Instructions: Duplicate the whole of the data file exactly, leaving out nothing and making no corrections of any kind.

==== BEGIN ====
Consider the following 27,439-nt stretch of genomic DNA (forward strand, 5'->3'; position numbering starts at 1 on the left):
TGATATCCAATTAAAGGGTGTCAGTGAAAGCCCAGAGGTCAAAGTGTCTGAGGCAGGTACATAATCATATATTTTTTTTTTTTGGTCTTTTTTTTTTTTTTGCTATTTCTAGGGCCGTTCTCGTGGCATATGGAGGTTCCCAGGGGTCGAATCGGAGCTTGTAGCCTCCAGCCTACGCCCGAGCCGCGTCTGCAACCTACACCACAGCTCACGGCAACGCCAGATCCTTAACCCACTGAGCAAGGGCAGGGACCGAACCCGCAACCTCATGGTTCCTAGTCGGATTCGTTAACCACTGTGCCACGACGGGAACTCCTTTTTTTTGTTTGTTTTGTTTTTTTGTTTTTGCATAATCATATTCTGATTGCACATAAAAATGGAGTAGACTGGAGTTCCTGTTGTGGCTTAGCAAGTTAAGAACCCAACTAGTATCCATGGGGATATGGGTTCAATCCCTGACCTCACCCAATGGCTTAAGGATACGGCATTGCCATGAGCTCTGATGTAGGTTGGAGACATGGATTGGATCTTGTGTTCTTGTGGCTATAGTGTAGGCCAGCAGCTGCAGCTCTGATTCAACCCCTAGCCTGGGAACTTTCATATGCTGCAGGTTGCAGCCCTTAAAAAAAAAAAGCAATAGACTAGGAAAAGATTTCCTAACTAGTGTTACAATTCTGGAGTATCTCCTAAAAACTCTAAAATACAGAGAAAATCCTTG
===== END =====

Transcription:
Consider the following 27,439-nt stretch of genomic DNA (forward strand, 5'->3'; position numbering starts at 1 on the left):
TGATATCCAATTAAAGGGTGTCAGTGAAAGCCCAGAGGTCAAAGTGTCTGAGGCAGGTACATAATCATATATTTTTTTTTTTTGGTCTTTTTTTTTTTTTTGCTATTTCTAGGGCCGTTCTCGTGGCATATGGAGGTTCCCAGGGGTCGAATCGGAGCTTGTAGCCTCCAGCCTACGCCCGAGCCGCGTCTGCAACCTACACCACAGCTCACGGCAACGCCAGATCCTTAACCCACTGAGCAAGGGCAGGGACCGAACCCGCAACCTCATGGTTCCTAGTCGGATTCGTTAACCACTGTGCCACGACGGGAACTCCTTTTTTTTGTTTGTTTTGTTTTTTTGTTTTTGCATAATCATATTCTGATTGCACATAAAAATGGAGTAGACTGGAGTTCCTGTTGTGGCTTAGCAAGTTAAGAACCCAACTAGTATCCATGGGGATATGGGTTCAATCCCTGACCTCACCCAATGGCTTAAGGATACGGCATTGCCATGAGCTCTGATGTAGGTTGGAGACATGGATTGGATCTTGTGTTCTTGTGGCTATAGTGTAGGCCAGCAGCTGCAGCTCTGATTCAACCCCTAGCCTGGGAACTTTCATATGCTGCAGGTTGCAGCCCTTAAAAAAAAAAAGCAATAGACTAGGAAAAGATTTCCTAACTAGTGTTACAATTCTGGAGTATCTCCTAAAAACTCTAAAATACAGAGAAAATCCTTG